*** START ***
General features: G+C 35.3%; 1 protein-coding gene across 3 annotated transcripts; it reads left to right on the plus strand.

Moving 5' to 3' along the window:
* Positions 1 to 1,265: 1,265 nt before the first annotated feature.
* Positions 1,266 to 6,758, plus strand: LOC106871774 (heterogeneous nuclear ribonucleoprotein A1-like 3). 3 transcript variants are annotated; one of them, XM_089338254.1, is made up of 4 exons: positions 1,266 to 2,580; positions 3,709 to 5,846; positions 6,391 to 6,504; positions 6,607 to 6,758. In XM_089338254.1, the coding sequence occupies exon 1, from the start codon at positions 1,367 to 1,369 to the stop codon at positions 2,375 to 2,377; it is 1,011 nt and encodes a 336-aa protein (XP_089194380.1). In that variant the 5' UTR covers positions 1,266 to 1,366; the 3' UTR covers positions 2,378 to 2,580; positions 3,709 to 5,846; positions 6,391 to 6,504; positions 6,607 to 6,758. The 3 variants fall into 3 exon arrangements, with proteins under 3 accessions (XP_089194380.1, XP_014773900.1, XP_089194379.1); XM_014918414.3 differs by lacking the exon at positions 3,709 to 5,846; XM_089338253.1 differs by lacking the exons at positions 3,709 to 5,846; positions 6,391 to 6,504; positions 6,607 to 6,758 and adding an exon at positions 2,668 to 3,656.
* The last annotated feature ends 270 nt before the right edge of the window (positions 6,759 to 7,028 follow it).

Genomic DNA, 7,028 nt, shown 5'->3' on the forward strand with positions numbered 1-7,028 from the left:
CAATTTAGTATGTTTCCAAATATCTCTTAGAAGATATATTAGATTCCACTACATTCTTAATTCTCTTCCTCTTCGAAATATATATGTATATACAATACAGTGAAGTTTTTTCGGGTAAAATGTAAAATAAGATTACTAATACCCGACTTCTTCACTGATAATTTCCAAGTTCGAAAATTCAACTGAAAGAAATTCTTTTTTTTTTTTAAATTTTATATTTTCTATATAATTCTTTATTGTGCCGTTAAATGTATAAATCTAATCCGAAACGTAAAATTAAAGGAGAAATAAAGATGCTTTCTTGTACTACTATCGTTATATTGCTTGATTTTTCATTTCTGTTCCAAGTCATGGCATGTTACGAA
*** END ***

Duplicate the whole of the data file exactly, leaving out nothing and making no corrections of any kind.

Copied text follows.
General features: G+C 35.3%; 1 protein-coding gene across 3 annotated transcripts; it reads left to right on the plus strand.

Moving 5' to 3' along the window:
* Positions 1 to 1,265: 1,265 nt before the first annotated feature.
* Positions 1,266 to 6,758, plus strand: LOC106871774 (heterogeneous nuclear ribonucleoprotein A1-like 3). 3 transcript variants are annotated; one of them, XM_089338254.1, is made up of 4 exons: positions 1,266 to 2,580; positions 3,709 to 5,846; positions 6,391 to 6,504; positions 6,607 to 6,758. In XM_089338254.1, the coding sequence occupies exon 1, from the start codon at positions 1,367 to 1,369 to the stop codon at positions 2,375 to 2,377; it is 1,011 nt and encodes a 336-aa protein (XP_089194380.1). In that variant the 5' UTR covers positions 1,266 to 1,366; the 3' UTR covers positions 2,378 to 2,580; positions 3,709 to 5,846; positions 6,391 to 6,504; positions 6,607 to 6,758. The 3 variants fall into 3 exon arrangements, with proteins under 3 accessions (XP_089194380.1, XP_014773900.1, XP_089194379.1); XM_014918414.3 differs by lacking the exon at positions 3,709 to 5,846; XM_089338253.1 differs by lacking the exons at positions 3,709 to 5,846; positions 6,391 to 6,504; positions 6,607 to 6,758 and adding an exon at positions 2,668 to 3,656.
* The last annotated feature ends 270 nt before the right edge of the window (positions 6,759 to 7,028 follow it).

Genomic DNA, 7,028 nt, shown 5'->3' on the forward strand with positions numbered 1-7,028 from the left:
CAATTTAGTATGTTTCCAAATATCTCTTAGAAGATATATTAGATTCCACTACATTCTTAATTCTCTTCCTCTTCGAAATATATATGTATATACAATACAGTGAAGTTTTTTCGGGTAAAATGTAAAATAAGATTACTAATACCCGACTTCTTCACTGATAATTTCCAAGTTCGAAAATTCAACTGAAAGAAATTCTTTTTTTTTTTTAAATTTTATATTTTCTATATAATTCTTTATTGTGCCGTTAAATGTATAAATCTAATCCGAAACGTAAAATTAAAGGAGAAATAAAGATGCTTTCTTGTACTACTATCGTTATATTGCTTGATTTTTCATTTCTGTTCCAAGTCATGGCATGTTACGAA